1. Purpose, Vision, and Mission - Why does this program exist, where are we going and how will we get there? 
  2. Program Values - What guides our day-to-day decision making
  3. Value Proposition - Promise of value delivered to members 
  4. Program Archetype - the program persona you intentionally display to members (One of my favorite topics. Lots of great content coming on this soon, so stay tuned!)

This foundation is your ground zero and will guide you to the best name and visual representation for your program - a considerable level up from throwing out yet another internal survey. Not knocking those surveys, but they should be grounded in a brand foundation, not just looking for the catchiest alliteration (we’ve all done it). Your brand foundation is what ultimately guides your program strategy and program culture. So, it’s worth its weight in gold to get this right from the get-go. 

Getting Your Brand Foundation Started

If I’ve convinced you to start your program ideation by establishing your advocacy program Brand Foundation, or even to go back and create one for your existing program, great! Not sure how to get started? That’s often the case. Here are some practical first steps we’ve used many times for helping organizations get there.

1. Define your purpose - This is a good first place to start. There are a lot of initiatives going on in organizations right now - communities, executive programs, customer success programs, reference programs, advisory boards, etc. Make sure you can answer these questions: 1) Why must this program exist and 2) what value does it bring to the business and your customers that can’t be found elsewhere? If you can’t clearly define this, your program will likely struggle with ambiguity and blurred lines both. Clearly articulating your program’s singular reason for existing helps bring clarity for everyone else, both internally and externally.  

2. Do the research - We’ve been saying this for a long time, and I think it’s starting to catch on. Before designing advocacy initiatives, beyond collaborating with internal stakeholders, you must ask the experts - your target audience. After all, it’s your customers you are hoping to engage, so their feedback and ideas matter…a lot. Many organizations still spin up advocacy initiatives without doing this piece of do-diligence, which remains supremely ironic. You can do this through surveying and interviewing, then distilling that data into key insights. In particular, you need to understand what unmet needs or desires your program can fulfill (your value proposition) for your prospective program members.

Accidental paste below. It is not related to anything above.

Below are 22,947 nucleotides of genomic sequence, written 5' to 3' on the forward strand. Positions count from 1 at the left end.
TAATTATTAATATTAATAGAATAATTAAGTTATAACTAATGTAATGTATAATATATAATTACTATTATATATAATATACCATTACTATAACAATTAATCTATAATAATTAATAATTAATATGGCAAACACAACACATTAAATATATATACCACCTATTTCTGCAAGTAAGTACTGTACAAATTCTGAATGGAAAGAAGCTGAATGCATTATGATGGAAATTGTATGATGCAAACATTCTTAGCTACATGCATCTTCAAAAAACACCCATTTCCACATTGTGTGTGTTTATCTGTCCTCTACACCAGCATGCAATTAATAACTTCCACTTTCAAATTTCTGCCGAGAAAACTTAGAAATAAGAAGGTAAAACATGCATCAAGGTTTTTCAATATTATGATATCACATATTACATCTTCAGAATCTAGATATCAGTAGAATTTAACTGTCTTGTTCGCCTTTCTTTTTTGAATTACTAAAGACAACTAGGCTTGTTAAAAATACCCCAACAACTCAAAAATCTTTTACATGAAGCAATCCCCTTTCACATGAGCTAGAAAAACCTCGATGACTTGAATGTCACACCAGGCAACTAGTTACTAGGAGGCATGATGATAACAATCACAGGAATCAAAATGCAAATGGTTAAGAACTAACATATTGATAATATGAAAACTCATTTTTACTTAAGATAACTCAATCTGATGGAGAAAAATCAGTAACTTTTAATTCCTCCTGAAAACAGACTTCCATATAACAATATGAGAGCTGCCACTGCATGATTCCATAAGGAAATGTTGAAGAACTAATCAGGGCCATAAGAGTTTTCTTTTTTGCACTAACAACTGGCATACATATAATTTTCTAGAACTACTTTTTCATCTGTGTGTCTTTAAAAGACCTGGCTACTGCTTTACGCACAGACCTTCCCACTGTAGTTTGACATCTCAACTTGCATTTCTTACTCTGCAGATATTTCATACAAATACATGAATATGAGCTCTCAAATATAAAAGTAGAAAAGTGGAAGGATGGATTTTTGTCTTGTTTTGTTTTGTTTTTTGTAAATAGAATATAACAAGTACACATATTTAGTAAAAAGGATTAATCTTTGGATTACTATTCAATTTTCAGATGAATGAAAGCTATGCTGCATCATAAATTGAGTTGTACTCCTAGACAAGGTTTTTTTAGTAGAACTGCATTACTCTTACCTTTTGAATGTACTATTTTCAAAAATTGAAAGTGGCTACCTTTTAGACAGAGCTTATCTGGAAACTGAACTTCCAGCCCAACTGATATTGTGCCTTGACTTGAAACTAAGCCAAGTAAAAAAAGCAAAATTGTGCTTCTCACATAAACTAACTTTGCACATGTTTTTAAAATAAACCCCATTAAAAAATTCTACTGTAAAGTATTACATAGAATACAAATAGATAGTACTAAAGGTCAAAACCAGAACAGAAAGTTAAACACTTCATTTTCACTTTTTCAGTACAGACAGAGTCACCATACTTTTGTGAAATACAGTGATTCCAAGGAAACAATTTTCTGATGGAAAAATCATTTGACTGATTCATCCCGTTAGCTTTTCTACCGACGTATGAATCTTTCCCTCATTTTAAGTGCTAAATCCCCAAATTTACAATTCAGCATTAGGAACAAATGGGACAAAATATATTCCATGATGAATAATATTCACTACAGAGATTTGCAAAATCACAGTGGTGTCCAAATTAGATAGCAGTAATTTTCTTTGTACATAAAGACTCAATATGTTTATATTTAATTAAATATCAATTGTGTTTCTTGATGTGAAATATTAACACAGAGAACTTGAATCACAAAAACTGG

3. Differentiate your brand personality - As we’ve discussed, your program has to stand out - not just from other vendor programs, but also from your own brand. Your advocacy program is a unique entity unto itself, built for a specific segment of your customer audience and should have its own clearly identifiable personality. Can you clearly articulate your company brand personality or character? Good. Now ensure you can easily differentiate between your business’ brand personality and your ideal program brand personality. We use group exercises and brand archetypes to do this with clients, but you can start with a list of ideal descriptors such as “collaborative, laid-back, practical, articulate, open-minded, life-long learner” to get you started down the path toward defining your brand personality. 

It’s already been proven that there is hard value in a well-executed product brand. I’m convinced customer marketers are leaving money on the table by skipping the rigors of advocacy brand development (If you want to see advocacy brand development done right, check out our interview with the Cisco Insider team). There’s great potential for real business impact through elevating our advocacy brands, and I. am. here. for. it. 👏 I think some of you are too.   

Want to learn more about advocacy brand maturity and leveraging brand archetype methodology now? Check out an upcoming CAP Certification: Business Impact Module!

January 23, 2023
Liz Richardson